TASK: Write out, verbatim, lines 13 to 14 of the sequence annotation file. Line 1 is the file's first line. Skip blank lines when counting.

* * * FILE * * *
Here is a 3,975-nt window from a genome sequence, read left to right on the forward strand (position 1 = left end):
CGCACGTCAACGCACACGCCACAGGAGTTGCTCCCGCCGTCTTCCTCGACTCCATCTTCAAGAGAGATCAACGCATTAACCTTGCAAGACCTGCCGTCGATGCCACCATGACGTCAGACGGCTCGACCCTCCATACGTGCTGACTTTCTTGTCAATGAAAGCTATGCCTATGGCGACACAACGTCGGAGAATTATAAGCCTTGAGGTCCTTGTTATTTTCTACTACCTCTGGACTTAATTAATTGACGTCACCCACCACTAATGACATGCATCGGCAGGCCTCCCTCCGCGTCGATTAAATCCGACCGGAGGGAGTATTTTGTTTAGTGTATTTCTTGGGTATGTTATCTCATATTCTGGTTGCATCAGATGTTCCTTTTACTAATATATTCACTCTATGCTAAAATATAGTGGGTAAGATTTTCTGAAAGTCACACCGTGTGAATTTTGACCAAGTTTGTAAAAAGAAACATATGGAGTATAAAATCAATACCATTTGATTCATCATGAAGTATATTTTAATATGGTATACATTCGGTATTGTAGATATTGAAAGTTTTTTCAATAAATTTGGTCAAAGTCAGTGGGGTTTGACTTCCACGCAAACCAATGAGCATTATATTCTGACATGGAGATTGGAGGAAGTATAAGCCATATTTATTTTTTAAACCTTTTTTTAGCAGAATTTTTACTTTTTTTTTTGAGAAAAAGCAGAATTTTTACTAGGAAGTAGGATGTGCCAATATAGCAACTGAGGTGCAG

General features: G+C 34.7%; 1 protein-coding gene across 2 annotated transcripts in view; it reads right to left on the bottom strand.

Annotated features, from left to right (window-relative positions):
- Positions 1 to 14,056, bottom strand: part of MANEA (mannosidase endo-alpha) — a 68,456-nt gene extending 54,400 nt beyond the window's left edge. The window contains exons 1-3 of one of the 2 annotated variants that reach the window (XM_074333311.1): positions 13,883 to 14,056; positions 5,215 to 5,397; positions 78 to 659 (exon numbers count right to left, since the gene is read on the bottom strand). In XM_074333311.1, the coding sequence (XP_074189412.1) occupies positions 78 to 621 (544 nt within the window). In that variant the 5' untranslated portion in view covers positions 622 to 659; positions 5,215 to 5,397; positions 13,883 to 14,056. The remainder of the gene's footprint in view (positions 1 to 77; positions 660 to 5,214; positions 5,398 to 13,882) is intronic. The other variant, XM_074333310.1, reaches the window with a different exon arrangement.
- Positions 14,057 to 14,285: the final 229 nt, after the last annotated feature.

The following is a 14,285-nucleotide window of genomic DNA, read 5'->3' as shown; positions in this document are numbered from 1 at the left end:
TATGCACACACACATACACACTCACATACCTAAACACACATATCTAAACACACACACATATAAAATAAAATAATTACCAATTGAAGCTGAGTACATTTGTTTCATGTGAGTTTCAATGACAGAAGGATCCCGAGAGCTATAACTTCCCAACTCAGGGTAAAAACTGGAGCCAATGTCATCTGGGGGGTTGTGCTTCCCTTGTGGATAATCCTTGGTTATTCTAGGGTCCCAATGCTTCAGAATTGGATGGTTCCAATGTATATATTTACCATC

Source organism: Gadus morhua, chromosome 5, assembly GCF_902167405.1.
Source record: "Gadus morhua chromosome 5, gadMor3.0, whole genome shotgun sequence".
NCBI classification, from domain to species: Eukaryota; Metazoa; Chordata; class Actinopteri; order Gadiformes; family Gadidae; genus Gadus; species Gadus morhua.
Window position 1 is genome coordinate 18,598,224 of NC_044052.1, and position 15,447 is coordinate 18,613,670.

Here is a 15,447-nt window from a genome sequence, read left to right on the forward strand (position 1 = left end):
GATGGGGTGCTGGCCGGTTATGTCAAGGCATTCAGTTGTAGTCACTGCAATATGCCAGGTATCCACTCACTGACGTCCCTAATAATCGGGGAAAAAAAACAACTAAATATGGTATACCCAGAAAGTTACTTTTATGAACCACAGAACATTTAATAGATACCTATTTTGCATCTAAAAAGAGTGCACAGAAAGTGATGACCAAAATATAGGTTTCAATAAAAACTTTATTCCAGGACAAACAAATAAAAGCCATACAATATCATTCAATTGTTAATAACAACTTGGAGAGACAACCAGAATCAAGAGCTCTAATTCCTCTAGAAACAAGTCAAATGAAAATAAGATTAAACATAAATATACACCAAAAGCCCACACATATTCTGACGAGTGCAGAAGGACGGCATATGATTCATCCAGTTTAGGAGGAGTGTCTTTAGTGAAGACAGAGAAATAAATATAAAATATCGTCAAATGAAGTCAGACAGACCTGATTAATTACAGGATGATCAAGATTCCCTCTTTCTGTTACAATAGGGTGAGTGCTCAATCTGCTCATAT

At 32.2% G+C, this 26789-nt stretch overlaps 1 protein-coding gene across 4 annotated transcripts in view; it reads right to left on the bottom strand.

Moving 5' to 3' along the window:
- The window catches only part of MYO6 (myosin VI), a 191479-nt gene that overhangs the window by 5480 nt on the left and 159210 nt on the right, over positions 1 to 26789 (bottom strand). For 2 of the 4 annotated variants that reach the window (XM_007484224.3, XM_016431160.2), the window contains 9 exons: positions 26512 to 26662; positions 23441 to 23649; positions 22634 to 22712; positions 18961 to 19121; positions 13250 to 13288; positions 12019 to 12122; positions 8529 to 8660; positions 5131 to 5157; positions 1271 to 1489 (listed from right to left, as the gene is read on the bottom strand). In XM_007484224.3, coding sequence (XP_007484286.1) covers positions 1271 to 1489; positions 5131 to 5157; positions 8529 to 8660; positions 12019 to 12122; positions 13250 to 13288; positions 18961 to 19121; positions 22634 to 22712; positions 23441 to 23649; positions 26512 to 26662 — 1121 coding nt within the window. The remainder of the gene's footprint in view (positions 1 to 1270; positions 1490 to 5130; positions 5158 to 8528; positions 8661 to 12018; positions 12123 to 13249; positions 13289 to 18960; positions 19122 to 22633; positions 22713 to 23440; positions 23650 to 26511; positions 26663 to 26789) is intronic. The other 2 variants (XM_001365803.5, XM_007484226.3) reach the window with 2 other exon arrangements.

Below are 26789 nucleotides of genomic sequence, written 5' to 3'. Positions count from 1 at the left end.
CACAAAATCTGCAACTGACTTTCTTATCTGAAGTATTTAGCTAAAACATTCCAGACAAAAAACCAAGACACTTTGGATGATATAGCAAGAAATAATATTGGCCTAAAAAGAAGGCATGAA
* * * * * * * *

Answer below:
Here is a 15,447-nt window from a genome sequence, read left to right on the forward strand (position 1 = left end):
GATGGGGTGCTGGCCGGTTATGTCAAGGCATTCAGTTGTAGTCACTGCAATATGCCAGGTATCCACTCACTGACGTCCCTAATAATCGGGGAAAAAAAACAACTAAATATGGTATACCCAGAAAGTTACTTTTATGAACCACAGAACATTTAATAGATACCTATTTTGCATCTAAAAAGAGTGCACAGAAAGTGATGACCAAAATATAGGTTTCAATAAAAACTTTATTCCAGGACAAACAAATAAAAGCCATACAATATCATTCAATTGTTAATAACAACTTGGAGAGACAACCAGAATCAAGAGCTCTAATTCCTCTAGAAACAAGTCAAATGAAAATAAGATTAAACATAAATATACACCAAAAGCCCACACATATTCTGACGAGTGCAGAAGGACGGCATATGATTCATCCAGTTTAGGAGGAGTGTCTTTAGTGAAGACAGAGAAATAAATATAAAATATCGTCAAATGAAGTCAGACAGACCTGATTAATTACAGGATGATCAAGATTCCCTCTTTCTGTTACAATAGGGTGAGTGCTCAATCTGCTCATAT